Date of Award


Document Type


Degree Name

Doctor of Philosophy


College of Education and International Services


Leadership PhD

First Advisor

Erich W. Baumgartner

Second Advisor

Gustavo Gregorutti

Third Advisor

Robson Marinho


There is a growing phenomenon in the United States of America: multiracial churches. While earlier research indicates that church growth typically happens in more homogenous congregations, more and more churches are growing that are multiracial. This case study focused on the growth of Buffalo Suburban Seventh-day Adventist Church (BSSDAC), a multiracial church in Lancaster, New York. Data collection was done through focus groups of church leaders and members, and a review of any available church and membership records.

BSSDAC started as a White congregation in Buffalo in 1885 and moved to the suburbs in the 1980s where the initial transition toward diversity began. After 2000, as Buffalo neighborhoods assimilated refugees, church leaders intentionally opened its doors for the membership to become racially diverse. The church grew from 300 members in 2007 to 575 in 2019 (an average annual growth rate of 7.64% comprised of 222 White, 154 Black/African American, 128 Asian, 9 Two or More Races, 32 Other, and 30 Hispanic).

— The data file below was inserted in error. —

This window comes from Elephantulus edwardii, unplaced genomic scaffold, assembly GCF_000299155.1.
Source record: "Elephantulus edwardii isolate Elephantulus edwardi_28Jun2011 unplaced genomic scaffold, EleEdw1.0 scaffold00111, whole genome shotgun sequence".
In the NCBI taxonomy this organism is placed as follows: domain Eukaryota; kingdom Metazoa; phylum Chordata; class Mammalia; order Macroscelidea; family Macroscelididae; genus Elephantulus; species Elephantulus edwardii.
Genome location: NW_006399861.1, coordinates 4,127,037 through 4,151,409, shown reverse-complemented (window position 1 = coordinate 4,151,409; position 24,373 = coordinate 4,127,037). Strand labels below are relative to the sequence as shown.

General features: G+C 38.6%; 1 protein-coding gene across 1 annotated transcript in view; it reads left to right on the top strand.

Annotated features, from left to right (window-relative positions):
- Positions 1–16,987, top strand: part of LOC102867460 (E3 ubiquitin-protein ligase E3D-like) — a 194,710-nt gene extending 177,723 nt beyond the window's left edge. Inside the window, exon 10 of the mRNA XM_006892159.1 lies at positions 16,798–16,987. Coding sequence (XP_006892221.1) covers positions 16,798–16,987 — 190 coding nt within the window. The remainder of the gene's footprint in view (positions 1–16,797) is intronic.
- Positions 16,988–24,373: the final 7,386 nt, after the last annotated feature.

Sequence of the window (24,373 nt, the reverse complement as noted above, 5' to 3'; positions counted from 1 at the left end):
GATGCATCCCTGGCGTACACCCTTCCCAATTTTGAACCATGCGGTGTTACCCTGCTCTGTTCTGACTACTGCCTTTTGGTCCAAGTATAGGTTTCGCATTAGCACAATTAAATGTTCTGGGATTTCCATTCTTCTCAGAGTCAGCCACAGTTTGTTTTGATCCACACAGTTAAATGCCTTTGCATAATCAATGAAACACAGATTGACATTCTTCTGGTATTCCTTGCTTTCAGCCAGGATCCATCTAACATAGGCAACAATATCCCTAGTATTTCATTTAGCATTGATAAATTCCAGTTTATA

This study identified several elements that contributed to the growth of BSSDAC as a multiracial congregation from the perspective of church leaders and members: First, BSSDAC became a multiracial church in response to shifting demographics paired with intentional multifaceted adaptation that created the potential for growth. Second, pastors intentionally created an inclusive multiracial environment by recruiting members from different backgrounds into the lay leadership and ministry teams. This diversity in lay leadership influenced the ability of BSSDAC to embrace racial diversity. Third, the worship experience incorporated diversity in language and music, contributing to a climate that fostered participation by racially diverse individuals. Fourth, BSSDAC invested resources in meeting physical needs of racially diverse people and facilitating their attendance at BSSDAC by providing transportation. Fifth, the intentionally welcoming environment drew members from different backgrounds into church activities and ministries, which contributed to a climate favoring the building of relationships among racially diverse individuals. Sixth, a visible and accessible location made it easier for people residing in communities with greater diversity in nearby Buffalo City to reach BSSDAC. Seventh, a deliberate acceptance of diversity and a willingness to adapt to differences along with an intentional position of non-tolerance for racial discrimination created an accepting environment where openness to change and adapting to differences contributed to the growth. Eighth, the success of BSSDAC while remarkable cannot be taken for granted in the continuing and often complex challenges of inequality and prejudice in our communities. It is only as BSSDAC continues to learn to be an intentionally inclusive community that it will continue to grow among multiracial realities.

Subject Area

Church growth--Seventh-day Adventists; Multiculturalism--Religious aspects--Seventh-day Adventists; Buffalo Suburban Seventh-day Adventist Church (Lancaster, N.Y.)